The earliest settlement of Clapham was centred around present day North Street, Turret Grove and Rectory Grove. The land surrounding Clapham Common remained undeveloped and covered with farmland until the late 17th century, at which point the village began to expand towards the Common.
Throughout the 18th and 19th centuries, large individual villas and houses lined Clapham Common Southside, set within extensive grounds – for example, The Clock House and Eagle House which can be seen on Stanford map of 1860. This land remained virtually undeveloped until 1875 when Clock House Farm was sold and the most southerly portion of Abbeville Road, close to the junction with Cavendish Road, was laid out.
Development along Abbeville Road and on its surrounding streets gathered pace during the last decades of the 19th century as more of the large mansions lining Clapham Common were demolished and their land sold off.
Locally Hambalt Road, Narbonne Avenue and Shandon Road were laid out and lined with terraced housing during the 1880s.
This area of Clapham was developed as part of the general speculative housing boom which was taking place throughout London. Demand for suburban housing was fuelled by a general population increase between 1840 and 1914, with new housing development offering the burgeoning and aspiring middle classes the opportunity to escape the built up squalor of inner London and establish themselves in new houses designed for single family occupation.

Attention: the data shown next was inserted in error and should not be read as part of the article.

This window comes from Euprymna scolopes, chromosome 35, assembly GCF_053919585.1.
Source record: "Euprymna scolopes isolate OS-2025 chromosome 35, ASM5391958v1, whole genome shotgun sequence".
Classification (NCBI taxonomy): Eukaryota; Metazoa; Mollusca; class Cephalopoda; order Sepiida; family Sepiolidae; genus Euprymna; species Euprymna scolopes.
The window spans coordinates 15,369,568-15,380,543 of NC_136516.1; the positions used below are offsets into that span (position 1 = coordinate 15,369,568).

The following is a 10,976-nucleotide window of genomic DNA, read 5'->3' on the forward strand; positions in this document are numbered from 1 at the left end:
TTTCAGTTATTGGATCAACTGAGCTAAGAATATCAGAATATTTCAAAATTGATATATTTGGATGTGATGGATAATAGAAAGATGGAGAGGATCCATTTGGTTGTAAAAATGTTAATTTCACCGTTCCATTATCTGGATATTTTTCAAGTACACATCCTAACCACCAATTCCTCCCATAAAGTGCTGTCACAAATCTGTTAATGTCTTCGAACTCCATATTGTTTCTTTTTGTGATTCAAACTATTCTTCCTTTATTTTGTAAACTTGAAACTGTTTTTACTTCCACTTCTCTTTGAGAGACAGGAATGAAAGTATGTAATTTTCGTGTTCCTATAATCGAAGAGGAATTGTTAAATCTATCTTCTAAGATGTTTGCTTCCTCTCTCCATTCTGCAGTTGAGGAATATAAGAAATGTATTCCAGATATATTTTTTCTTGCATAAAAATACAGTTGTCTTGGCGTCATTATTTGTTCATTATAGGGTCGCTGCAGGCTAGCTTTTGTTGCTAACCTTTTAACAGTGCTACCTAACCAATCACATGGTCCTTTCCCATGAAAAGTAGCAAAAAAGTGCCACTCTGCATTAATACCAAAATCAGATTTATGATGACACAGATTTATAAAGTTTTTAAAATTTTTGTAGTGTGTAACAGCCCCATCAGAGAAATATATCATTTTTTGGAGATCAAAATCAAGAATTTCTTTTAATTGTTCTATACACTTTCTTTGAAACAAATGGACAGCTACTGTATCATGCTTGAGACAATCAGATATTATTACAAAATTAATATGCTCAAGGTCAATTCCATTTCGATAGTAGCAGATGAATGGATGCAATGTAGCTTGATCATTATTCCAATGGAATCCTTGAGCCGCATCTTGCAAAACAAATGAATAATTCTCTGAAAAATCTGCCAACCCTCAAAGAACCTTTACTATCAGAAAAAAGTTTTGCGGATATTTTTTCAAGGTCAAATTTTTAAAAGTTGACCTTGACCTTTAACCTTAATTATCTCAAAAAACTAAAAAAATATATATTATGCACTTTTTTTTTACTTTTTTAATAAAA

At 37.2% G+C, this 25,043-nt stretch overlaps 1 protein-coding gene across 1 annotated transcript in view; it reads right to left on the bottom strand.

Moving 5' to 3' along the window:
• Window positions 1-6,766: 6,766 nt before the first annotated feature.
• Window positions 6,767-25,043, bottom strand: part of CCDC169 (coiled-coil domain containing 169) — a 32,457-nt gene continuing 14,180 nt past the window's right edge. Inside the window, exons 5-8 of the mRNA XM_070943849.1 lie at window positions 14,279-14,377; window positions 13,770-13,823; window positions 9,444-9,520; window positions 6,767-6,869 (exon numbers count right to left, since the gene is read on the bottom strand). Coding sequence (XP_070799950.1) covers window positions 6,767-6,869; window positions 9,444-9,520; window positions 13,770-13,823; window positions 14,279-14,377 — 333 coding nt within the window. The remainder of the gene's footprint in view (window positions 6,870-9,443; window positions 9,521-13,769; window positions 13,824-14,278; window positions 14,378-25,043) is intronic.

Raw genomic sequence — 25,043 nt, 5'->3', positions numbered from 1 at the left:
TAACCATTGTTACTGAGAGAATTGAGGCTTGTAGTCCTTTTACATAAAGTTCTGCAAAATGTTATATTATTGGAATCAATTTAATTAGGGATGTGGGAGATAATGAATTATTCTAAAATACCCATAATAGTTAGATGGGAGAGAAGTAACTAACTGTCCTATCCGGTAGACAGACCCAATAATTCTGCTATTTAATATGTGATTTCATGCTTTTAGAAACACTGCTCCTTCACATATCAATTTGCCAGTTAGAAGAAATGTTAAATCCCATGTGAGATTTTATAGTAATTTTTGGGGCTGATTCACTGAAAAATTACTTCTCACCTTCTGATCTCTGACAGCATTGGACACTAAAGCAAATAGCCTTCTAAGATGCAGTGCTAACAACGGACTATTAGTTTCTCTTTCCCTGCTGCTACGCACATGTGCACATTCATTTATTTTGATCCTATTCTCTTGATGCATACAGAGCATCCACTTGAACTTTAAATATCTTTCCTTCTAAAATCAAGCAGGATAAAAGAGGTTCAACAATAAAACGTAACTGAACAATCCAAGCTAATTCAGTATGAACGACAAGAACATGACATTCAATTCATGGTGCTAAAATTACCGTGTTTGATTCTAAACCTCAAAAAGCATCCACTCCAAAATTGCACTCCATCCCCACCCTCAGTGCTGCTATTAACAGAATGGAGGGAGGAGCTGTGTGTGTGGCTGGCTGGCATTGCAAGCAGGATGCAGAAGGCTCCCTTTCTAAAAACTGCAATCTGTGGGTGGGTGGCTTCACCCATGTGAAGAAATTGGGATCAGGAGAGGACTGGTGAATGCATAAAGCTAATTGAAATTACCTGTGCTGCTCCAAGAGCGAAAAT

Encouraging these changes was the expansion of the public transport network, facilitating the development of housing in parts of South London which were relatively untouched.
Whilst the introduction of bus services and the annual of the railway in 1863 enhanced links between Clapham and central London, it was the widespread availability of horse-drawn trams from the early 1870s onwards that facilitated a daily commute and sparked the speculative building boom in this area.
The west side of Abbeville Road was developed during the only 1890s, with the terraces on its eastern side following in 1894 and 1895.
These commercial terraces were built speculatively as a local shopping parade to service the adjacent residential streets with development undertaken on a piecemeal basis. Individual builders developed a small number of plots at any one time accounting for their varied appearances.